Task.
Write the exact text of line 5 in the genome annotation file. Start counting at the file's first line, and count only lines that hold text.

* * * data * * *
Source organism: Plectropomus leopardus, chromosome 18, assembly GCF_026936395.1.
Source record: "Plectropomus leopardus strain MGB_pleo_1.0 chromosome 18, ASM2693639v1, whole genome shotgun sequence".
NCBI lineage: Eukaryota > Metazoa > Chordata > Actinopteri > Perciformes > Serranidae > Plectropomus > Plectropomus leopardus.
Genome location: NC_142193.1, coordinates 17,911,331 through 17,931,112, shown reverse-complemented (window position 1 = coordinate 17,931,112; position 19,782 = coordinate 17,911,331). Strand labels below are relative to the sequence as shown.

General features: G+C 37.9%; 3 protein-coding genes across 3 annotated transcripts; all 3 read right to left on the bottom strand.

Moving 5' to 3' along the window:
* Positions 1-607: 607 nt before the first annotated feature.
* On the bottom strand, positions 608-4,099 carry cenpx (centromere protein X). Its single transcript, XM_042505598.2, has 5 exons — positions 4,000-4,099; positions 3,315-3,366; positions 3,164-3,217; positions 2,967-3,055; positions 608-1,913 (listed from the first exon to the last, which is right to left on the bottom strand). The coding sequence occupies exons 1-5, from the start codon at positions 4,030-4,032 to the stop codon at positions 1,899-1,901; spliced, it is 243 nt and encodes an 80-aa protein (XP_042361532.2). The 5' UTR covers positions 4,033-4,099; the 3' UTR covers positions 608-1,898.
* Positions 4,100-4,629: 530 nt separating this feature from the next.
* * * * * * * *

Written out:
General features: G+C 37.9%; 3 protein-coding genes across 3 annotated transcripts; all 3 read right to left on the bottom strand.